As a newbie, the cryptocurrency world can be a bit intimidating. There are a plethora of buzzwords to learn, and once you’ve mastered those, the charts come out. The charts go on and on and on.

When used correctly, these charts can be an invaluable resource for anyone hoping to become a full-fledged analyst in cryptocurrency trading. Charts are an important part of many traders’ decision-making process.

What Is A Crypto Chart?

The crypto chart is simply a visual representation of data that can help you better understand the movement of cryptocurrency prices.

As trends emerge, patterns in the data can help you see how the market is moving – whether it is bullish (people are buying and prices are rising) or bearish (price is falling and people are selling). As a result of this, it is hoped that you will be able to predict the market’s future direction and price, and thus know when to buy, sell, and hold.

Ways To Read Crypto Charts

In the world of price charting, line charts and candlestick charts are the two most common formats.

1. Line Charts

A Linear Chart

In terms of cryptographic charts, line charts are the most basic. An asset’s historical price points can be seen on a line chart. To see it in action, look at the graph above. Here, the price of Bitcoin (BTC) is represented by the right-hand scale in US dollars (though it can display any local currency). Cryptocurrencies typically have daily closing prices based on a specific period.

Chart viewing time frames can be set to any desired length, be it minutes, hours, days, weeks, months, or even years in the future. Minutes and hours tend to be the preferred time frames for experienced traders. If you’re a long-term investor, monthly is the best option for you.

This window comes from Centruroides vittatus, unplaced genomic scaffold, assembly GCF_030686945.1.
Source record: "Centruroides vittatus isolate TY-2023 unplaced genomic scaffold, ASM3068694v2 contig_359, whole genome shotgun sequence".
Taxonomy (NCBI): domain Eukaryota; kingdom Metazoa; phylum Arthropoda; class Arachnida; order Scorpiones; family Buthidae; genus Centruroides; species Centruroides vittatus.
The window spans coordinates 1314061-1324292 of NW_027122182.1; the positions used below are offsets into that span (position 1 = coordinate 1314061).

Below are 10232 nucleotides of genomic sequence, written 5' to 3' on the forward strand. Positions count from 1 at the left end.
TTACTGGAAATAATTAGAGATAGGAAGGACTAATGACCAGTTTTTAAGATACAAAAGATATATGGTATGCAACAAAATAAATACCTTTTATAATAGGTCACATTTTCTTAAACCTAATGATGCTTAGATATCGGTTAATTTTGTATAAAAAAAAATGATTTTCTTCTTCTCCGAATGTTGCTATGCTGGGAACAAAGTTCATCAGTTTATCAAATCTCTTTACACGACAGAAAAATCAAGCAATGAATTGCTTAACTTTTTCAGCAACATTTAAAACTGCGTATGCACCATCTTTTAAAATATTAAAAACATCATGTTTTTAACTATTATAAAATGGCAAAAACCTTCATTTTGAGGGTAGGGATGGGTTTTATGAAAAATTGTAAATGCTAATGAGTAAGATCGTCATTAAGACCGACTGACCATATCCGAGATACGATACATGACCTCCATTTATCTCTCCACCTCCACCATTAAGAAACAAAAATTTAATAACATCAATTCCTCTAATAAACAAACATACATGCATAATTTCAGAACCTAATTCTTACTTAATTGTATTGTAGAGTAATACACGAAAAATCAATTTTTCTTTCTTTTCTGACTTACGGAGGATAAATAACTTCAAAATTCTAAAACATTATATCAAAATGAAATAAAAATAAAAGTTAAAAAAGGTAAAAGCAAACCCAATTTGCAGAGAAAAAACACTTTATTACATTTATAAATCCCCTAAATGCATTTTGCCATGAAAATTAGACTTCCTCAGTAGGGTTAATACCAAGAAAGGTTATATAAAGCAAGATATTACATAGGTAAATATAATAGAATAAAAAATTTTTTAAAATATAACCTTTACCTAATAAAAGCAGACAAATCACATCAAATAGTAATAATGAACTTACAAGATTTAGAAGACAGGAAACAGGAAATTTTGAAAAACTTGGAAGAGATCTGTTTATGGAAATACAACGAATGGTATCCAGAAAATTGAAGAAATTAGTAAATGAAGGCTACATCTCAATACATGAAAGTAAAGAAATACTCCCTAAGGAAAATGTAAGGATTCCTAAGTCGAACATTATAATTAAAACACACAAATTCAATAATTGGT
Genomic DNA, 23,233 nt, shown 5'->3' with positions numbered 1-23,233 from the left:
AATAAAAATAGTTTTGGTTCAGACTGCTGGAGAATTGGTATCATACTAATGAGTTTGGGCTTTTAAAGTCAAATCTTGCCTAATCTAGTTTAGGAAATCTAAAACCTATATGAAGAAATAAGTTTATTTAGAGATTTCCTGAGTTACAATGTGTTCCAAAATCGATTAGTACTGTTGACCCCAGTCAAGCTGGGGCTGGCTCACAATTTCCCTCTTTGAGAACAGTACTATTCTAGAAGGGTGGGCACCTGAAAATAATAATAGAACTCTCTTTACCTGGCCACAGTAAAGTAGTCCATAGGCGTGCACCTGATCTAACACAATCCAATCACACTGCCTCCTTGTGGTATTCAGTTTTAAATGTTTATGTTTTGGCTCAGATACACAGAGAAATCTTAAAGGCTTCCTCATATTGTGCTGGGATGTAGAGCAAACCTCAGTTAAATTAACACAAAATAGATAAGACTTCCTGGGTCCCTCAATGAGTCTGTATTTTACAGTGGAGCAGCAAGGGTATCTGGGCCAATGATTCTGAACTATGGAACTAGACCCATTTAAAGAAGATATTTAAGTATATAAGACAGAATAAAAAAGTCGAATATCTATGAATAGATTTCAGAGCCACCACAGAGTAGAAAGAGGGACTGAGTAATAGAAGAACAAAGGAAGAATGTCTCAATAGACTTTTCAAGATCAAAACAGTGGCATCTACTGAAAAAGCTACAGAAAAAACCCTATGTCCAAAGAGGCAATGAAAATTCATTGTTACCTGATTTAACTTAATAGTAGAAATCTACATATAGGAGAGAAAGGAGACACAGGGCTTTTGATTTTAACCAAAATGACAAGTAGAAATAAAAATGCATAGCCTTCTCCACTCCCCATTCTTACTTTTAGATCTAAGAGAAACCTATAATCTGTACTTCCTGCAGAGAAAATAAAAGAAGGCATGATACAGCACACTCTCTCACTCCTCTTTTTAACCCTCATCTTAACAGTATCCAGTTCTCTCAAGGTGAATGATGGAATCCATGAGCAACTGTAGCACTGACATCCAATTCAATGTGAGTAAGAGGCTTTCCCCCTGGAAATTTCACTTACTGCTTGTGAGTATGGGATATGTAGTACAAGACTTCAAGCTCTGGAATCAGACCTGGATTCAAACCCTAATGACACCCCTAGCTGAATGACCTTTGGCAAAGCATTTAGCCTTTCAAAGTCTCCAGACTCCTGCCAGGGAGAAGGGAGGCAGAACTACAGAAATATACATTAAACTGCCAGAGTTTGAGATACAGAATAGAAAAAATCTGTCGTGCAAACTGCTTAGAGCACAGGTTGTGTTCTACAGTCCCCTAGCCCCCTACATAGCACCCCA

Line charts are available in two different scales: linear and logarithmic, which you should keep in mind when interpreting them. Toggling between them makes it simple to do so (top right-hand corner of the graph above, but this will vary).

As the name suggests, a linear chart divides the price scale into equal segments. Using a log chart, the price of a cryptocurrency is scaled based on percentage changes, so if two price changes are different in absolute value but equal in percentage, they will both be represented by the same vertical shift on the graph. It is possible to use both charts.

The speed of price changes can be better assessed using a linear chart, whereas trends can be more easily identified using a log chart.

A Logarithmic Line Chart

The market capitalization of Bitcoin is represented by an axis on the chart’s left side. The blue line illustrates this. The market cap of Bitcoin is simply the total value of all the Bitcoin that has been issued. The total number of Bitcoins in circulation is multiplied by the Bitcoin price to get the value. In other words, it’s a good indication of how investors currently view Bitcoin.

A black line at the bottom of the chart indicates the volume of trading over the previous 24 hours. To gauge whether or not a rise in prices can be sustained, it is useful to look at this. This means that a surge outbreak built on weaker foundations will be more likely to collapse straight back down if the volume is low.

In the meantime, higher volume increases the likelihood that an upward price swing has some real momentum.

2. Candlestick Chart

Additional information can be found in the candlestick chart, which is a more advanced trading tool. As a tool for technical analysis, it is widely used by cryptocurrency traders.